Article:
In our own career development it is often easier to decide on a path if we can observe the successes of others who started with similar goals. That is where mentors, role models, and senior staff and faculty are helpful. It is no different with our university.
So, for example, we might want to state that in the near future we aim to be like the University of Alabama at Birmingham (UAB).
UAB was formed in 1969 by merging the University of Alabama (UA) Medical School and the UA Birmingham Extension Center. Today UAB offers 137 degrees in 11 colleges and schools: in the social and behavioral sciences, the liberal arts, business, education, engineering; and health-related fields such as medicine, dentistry, optometry, nursing, and public health. UAB is nationally recognized for its excellence in the health sciences, among other programs. The university also includes an aligned Health System, one of the largest academic health centers in the U.S. UAB enrolls about 18,000 students, and between the university and the health system employs more than 18,000 faculty and staff, and has an economic impact of over $5 billion. UAB is ranked 21st nationally in funding from the National Institutes of Health (NIH).
In comparison, GRU today offers about 110 programs in nine colleges/schools, also has an aligned Health System, employs more than 12,000 faculty and staff, enrolls over 9,500 students, has a direct economic impact across the enterprise that exceeds $2.2 billion, and is ranked in the top 100 in NIH research funding. UAB could represent the growth we can emulate in the near future.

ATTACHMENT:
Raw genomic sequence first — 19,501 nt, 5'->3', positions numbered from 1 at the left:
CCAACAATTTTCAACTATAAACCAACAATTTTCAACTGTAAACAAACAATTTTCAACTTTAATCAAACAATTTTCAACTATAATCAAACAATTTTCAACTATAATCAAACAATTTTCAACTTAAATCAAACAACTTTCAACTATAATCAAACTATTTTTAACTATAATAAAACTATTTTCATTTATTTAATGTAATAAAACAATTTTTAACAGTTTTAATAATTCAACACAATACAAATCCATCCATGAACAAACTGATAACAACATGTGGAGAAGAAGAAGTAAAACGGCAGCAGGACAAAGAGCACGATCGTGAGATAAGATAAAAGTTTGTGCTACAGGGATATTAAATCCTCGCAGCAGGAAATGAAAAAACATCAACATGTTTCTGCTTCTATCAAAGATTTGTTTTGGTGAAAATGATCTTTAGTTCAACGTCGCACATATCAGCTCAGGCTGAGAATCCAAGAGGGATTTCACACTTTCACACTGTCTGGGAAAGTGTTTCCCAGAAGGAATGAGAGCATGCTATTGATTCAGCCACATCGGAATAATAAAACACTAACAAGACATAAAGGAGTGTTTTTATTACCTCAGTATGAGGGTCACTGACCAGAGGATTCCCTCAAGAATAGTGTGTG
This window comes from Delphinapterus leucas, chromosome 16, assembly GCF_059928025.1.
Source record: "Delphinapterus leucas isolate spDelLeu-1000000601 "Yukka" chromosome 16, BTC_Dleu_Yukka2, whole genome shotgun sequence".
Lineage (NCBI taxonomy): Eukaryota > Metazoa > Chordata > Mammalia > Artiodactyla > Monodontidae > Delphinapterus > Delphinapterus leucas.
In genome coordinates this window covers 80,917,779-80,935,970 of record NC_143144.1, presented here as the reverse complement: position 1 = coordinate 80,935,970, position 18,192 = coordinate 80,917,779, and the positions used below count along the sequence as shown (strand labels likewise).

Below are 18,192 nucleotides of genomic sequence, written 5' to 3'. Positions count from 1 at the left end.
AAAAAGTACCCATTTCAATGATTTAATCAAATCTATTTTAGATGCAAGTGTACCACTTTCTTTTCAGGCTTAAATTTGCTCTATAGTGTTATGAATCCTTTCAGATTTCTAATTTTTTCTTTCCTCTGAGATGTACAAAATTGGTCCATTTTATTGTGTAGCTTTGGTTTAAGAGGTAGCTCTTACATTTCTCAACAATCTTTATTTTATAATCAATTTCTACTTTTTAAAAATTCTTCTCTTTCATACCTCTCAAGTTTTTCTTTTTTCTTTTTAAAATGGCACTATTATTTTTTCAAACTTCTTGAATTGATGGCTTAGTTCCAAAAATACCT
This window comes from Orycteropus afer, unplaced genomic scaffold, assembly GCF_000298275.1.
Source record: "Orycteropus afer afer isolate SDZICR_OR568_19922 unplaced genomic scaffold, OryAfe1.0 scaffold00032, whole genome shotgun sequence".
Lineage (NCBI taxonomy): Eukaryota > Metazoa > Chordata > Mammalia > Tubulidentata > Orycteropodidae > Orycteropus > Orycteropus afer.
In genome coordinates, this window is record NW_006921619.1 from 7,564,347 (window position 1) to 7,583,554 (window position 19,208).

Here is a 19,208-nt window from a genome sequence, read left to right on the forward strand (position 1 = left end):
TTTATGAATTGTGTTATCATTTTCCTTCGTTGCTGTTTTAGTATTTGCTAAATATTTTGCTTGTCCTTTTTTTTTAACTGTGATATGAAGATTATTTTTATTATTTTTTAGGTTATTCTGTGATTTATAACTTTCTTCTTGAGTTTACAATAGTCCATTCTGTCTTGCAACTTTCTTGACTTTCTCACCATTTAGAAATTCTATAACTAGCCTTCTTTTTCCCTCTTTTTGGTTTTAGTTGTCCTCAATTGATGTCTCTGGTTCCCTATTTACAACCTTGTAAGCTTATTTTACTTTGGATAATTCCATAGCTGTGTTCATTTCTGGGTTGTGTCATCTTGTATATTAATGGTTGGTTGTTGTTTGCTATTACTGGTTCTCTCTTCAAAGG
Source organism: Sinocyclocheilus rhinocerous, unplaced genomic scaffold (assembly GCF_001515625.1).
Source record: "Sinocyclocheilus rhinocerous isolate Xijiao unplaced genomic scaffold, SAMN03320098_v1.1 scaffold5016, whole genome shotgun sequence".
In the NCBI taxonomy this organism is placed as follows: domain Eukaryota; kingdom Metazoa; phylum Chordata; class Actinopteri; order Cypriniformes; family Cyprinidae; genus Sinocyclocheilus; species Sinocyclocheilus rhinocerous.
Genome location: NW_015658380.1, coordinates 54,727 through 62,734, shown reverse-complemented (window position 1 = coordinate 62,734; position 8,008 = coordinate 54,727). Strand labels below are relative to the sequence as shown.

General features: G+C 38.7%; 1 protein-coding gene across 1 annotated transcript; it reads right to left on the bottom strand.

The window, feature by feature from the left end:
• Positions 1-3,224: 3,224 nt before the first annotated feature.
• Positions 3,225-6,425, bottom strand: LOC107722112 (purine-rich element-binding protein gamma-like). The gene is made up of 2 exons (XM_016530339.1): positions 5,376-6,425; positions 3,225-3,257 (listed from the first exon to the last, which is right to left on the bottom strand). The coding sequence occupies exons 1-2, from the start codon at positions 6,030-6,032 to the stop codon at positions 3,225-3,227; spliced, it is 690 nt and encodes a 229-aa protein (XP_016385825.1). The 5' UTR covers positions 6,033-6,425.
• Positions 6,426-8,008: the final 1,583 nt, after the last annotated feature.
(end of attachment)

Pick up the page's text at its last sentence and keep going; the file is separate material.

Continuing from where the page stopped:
Another example is Virginia Commonwealth University (VCU), the product of the 1968 merger between the Medical College of Virginia and a more comprehensive university, the Richmond Professional Institute. Today VCU includes the VCU Health System, and enrolls over 31,000 students in over 220 degree and certificate programs through the university’s 13 schools and colleges. The VCU model might represent growth to which we can aspire in the far future.
Or how about another university with recognized strengths in the health sciences and in the liberal arts? Johns Hopkins University was founded as the first research-oriented university in the U.S. in 1876, with its hospital established in 1889 and medical school in 1893. It is certainly a model that we could emulate and aspire to, perhaps in an even more distant future. Of course, there are many others.
The visual representation
Remembering that “a picture is worth a thousand words,” we crafted a short visual of what we might look like by the year 2030, the far future:
Granted it isn’t a single picture conveyed in an instant. And it isn’t yet as inclusive and broad-based as we would like. But do watch it. I believe you will find it compelling.
The elevator speech
All of the above statements have disadvantages, either because they take too long to communicate or they are not visually compelling, or both. A typical elevator speech can last up to two minutes, but few folks who ask, “As a university, what are we (you) going to look like?” are seeking a two-minute answer. So perhaps a good elevator pitch, which has the power of leveraging a comparison and of being brief, broadly recognized, and visually evocative, is to say:
“We will be the Georgia Tech of health sciences.”
Georgia Tech, a great school with excellence in a wide variety of disciplines, including business and the liberal arts, but with immediately recognizable distinction world-wide in engineering and computing.
It is my belief that GRU will be a great school with excellence across a broad variety of programs of relevance to the future of our students, our state, and our world, and with an immediately recognizable distinction in the biomedical sciences and health professions. And it is a future that all of us—faculty, staff, students and community together—will have a hand in crafting.